If one is asked to imagine a landscape teeming with life, a desert is not the first thing that comes to mind. But what a difference some water can make. In southern Africa, the Kalahari desert lies along the Okavango River and after every rainy season, waters flow here from the central Angolan highlands 680 miles (1,100 km) away. Life springs from the river as it moves down to northern Botswana, where it replenishes the 5,790 square mile (15,000 km<+>2<+>) Okavango Delta, an inland alluvial fan. In this season, the Okavango wetlands expand as if by magic into a lush mosaic of permanent and temporary channels, grassy islands, and banks that crisscross the landscape. At its peak, this magnificent wetland complex can expand to 10,800 square miles (28,000 km<+>2<+>)--an area the size of Massachusetts.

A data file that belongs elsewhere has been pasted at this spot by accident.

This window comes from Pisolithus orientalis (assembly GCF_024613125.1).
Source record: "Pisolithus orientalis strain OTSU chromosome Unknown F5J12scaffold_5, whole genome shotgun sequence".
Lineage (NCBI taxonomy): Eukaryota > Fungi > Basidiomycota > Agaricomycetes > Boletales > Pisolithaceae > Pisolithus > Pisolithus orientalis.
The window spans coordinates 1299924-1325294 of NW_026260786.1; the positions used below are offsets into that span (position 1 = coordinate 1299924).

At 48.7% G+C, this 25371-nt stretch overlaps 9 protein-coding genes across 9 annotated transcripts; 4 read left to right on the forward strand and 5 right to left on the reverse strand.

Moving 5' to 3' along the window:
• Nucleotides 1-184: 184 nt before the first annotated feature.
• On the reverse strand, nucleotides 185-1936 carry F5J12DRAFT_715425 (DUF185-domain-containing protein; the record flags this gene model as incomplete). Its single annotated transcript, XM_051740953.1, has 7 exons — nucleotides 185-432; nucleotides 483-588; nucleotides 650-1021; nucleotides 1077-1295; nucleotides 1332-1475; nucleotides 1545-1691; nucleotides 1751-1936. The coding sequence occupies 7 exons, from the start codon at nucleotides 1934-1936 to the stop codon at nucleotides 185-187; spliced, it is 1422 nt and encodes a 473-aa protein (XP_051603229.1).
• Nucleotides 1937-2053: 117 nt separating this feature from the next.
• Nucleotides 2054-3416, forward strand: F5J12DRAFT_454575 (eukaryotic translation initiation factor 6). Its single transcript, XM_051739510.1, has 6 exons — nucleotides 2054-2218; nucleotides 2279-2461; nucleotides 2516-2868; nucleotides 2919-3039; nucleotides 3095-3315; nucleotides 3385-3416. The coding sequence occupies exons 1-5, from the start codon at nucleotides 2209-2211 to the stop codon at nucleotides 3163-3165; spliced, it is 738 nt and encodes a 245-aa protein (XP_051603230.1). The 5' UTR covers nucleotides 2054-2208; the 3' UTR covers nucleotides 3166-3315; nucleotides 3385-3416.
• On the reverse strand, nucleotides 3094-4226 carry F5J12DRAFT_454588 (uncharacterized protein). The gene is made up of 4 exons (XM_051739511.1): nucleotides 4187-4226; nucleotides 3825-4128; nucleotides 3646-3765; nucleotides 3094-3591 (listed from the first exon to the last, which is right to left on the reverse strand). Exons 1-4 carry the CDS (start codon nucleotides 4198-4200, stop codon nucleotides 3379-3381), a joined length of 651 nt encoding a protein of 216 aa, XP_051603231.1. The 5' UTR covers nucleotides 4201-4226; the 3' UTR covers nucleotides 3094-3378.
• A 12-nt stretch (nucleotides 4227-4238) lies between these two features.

|Title of host publication||State of the Wild 2010-2011-- A Global Portrait|
|Place of Publication||Washington, DC, USA|
|Publisher||Island Press (with the Wildlife Conservation Society)|
|Number of pages||7|
|Edition||Part 3. 8|
|Publication status||Published - 2010|